He has his own team of assistants throwing him the ball constantly, including after practice is over, said Newton.
“He’s just trying to stay one step ahead. And when you look at him, he’s not the biggest. He’s not the strongest. And he’s not the fastest. But he’s just a guys who brings that mentality every single day.”
So, the wait. It becomes a little more excruciating when you consider the work behind it, right?
Only two of Olsen’s games this season were of the flashy, 100-plus yard variety. Instead he chipped at it, 32 yards here, 45 there. A couple of drops against Kansas City – one for a would-be two-point conversion in a narrow Panthers loss – had him in tears after the game. Entering the 2016 season, he had never had a drop in the red zone in his career, per ESPN’s Bill Barnwell.
Olsen plugged away to make up for them, and by the time Carolina got to Washington last week he was just 93 yards shy of the record.
When he caught a 14-yard pass that brought him within 8 of that 1,000-yard mark, those familiar with what was on the line tensed and prepared their rough drafts.
Then Olsen got tangled up and hurt his elbow, left the game, back came the suspense. He disappeared to the training room right after the 26-15 victory and was a staple there all week during locker room availability, and while coach Ron Rivera said he was sure Olsen would play, some worried he wouldn’t be healthy.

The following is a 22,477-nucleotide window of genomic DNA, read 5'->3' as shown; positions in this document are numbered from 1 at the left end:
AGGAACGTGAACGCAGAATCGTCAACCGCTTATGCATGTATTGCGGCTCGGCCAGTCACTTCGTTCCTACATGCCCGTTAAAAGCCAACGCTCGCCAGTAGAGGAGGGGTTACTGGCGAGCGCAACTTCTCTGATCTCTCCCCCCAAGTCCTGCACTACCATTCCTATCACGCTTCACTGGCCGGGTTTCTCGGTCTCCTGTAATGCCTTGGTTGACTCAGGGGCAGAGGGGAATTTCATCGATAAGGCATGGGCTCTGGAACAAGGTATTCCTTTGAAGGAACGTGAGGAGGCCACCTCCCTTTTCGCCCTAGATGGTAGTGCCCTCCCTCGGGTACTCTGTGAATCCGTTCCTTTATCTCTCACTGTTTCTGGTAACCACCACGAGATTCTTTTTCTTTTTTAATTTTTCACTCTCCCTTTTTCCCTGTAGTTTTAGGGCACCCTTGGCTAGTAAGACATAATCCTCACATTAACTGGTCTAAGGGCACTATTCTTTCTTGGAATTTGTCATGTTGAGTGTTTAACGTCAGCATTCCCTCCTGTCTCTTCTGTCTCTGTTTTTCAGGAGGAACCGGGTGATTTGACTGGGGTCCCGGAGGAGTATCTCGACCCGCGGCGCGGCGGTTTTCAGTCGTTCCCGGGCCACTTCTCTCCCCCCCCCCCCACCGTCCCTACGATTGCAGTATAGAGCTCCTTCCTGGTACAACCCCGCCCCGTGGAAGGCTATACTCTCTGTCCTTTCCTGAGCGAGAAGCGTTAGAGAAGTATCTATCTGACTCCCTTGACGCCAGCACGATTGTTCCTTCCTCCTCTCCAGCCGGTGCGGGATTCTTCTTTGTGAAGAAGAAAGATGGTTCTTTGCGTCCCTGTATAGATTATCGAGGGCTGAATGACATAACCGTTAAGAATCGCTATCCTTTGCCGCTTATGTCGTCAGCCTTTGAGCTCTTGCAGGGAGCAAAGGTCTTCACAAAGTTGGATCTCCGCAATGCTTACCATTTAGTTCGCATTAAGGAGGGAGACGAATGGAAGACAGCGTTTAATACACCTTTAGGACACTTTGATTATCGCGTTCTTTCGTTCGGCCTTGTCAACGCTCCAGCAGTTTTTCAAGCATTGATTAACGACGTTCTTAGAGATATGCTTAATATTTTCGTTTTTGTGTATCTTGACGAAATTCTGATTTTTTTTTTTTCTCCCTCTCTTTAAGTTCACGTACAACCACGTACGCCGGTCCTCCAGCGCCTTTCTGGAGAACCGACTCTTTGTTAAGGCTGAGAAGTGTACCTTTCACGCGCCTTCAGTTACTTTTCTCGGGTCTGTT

“Yeah, the elbow made it a little tougher than it needed to be,” he said.
Needing 8 yards to make history, imagine that feeling.
“Don’t tell him that,” said Rivera last week.
“Let’s just say, we have plays that get the ball to 88,” Newton deadpanned that same day.
The wait dragged on, with a collective gasp when, early in Carolina’s game against Atlanta on Christmas Eve, a ball meant for Olsen sailed into triple coverage and he might have gotten a pinky finger and just enough Christmas whisker on it to stop it from getting picked, but still it dribbled to the ground.
In the second quarter, though, on a simple catch-and-run, as Olsen stretched past the 8-yard mark for another extra 9, you found yourself counting the hash marks twice – “Did he make it? Did he get it?” – and he did.
“It was nice, an easy one,” he laughed. “Some catches you gotta earn, and that one was easy.”
The relieved exhale of a crowd in suspense turned into a roar, then a standing roar, then some were jumping up and down as Olsen embraced Newton near the 30 and slapped his healthy arm against teammates hands. A graphic of him flashed on the big screen. He said he thanked Newton for what the quarterback has done for his career.
Then he went back into the game and started laboring away again, setting his blocks and catching a reliable route here, offering a word or two of advice there, adjusting his elbow brace from time to time.
You will have to forgive Olsen for the wait – it’s been almost 10 years coming, after all.
Quick and easy just isn’t really his style.
(3) Grand achievement
Tight ends who challenged 1,000-plus yards for three consecutive seasons: